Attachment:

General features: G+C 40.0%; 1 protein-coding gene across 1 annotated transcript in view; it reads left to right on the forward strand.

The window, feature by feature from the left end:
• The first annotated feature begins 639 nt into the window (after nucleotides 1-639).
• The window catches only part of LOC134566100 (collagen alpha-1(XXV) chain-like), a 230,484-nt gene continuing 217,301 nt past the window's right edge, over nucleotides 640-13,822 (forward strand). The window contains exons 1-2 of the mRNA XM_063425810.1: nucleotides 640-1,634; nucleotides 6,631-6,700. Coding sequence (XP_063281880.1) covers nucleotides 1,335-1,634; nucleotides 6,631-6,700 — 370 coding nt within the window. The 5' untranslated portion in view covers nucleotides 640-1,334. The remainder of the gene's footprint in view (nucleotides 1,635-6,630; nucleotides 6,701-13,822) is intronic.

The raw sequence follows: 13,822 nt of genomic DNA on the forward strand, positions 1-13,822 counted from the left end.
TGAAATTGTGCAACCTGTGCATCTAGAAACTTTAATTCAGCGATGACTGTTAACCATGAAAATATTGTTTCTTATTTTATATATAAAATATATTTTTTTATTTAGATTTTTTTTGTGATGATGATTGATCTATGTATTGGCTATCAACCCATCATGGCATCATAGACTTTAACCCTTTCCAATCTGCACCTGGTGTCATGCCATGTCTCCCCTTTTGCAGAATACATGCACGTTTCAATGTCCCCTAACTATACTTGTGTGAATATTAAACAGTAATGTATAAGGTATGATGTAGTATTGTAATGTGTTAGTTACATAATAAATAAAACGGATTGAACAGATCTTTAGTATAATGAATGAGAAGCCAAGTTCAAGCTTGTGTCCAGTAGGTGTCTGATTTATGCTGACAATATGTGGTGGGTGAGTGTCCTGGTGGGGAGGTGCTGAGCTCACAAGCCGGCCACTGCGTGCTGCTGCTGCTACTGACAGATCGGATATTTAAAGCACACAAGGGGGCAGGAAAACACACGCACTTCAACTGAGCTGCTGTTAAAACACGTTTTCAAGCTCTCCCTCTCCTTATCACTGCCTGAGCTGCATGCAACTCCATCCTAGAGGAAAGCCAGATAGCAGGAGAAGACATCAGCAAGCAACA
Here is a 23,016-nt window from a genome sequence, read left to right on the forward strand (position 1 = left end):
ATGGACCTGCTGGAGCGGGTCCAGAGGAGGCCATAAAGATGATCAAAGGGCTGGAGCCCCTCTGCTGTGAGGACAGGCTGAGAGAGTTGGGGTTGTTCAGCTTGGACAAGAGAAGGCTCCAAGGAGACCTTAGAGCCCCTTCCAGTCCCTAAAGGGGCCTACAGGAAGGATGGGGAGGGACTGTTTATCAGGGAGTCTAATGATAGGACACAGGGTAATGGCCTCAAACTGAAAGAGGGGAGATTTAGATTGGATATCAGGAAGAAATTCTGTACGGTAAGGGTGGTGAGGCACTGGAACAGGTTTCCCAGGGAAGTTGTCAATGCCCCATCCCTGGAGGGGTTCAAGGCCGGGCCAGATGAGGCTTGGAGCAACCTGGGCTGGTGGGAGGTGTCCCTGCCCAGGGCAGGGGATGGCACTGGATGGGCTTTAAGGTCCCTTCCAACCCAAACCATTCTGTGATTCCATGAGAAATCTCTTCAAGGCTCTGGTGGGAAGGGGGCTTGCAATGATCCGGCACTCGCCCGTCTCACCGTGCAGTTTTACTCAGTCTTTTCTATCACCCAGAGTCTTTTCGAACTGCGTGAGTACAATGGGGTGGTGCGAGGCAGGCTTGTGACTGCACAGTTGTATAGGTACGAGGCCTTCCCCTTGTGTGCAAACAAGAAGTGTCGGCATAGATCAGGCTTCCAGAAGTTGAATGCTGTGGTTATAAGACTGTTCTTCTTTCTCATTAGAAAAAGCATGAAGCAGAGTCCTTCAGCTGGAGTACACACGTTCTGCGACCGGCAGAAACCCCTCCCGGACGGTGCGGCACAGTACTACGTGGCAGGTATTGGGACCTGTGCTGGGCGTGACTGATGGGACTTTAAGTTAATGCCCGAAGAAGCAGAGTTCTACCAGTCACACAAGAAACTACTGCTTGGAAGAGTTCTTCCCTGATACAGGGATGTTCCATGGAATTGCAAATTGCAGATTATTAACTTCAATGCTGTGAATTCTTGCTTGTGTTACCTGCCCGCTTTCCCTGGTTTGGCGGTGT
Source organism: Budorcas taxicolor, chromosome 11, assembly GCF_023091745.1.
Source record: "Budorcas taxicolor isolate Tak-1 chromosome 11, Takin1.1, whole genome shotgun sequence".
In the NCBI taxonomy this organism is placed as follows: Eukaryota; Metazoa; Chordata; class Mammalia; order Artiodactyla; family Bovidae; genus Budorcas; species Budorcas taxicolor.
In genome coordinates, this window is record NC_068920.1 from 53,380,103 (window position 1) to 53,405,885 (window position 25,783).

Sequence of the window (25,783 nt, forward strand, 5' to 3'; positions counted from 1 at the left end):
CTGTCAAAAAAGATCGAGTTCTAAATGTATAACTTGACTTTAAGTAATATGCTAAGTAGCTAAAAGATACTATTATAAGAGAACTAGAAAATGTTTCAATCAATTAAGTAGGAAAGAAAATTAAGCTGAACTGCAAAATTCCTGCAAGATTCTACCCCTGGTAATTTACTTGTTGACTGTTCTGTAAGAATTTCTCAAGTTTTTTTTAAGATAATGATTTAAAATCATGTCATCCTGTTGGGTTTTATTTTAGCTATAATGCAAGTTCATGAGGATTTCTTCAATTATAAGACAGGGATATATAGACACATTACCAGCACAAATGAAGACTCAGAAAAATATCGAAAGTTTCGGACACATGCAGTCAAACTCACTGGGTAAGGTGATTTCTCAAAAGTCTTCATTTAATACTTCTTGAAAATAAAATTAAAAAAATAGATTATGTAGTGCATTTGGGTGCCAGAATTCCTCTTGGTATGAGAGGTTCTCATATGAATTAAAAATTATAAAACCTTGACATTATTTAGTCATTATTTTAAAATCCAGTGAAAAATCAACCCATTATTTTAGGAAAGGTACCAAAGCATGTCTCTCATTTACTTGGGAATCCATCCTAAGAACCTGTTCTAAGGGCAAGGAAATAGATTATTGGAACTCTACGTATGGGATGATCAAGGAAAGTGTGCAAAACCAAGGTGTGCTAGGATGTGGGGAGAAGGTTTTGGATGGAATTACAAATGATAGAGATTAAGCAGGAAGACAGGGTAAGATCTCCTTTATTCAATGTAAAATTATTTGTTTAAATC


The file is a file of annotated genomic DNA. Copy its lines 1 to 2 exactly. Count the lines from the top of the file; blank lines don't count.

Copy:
General features: G+C 40.0%; 1 protein-coding gene across 1 annotated transcript in view; it reads left to right on the forward strand.

The window, feature by feature from the left end: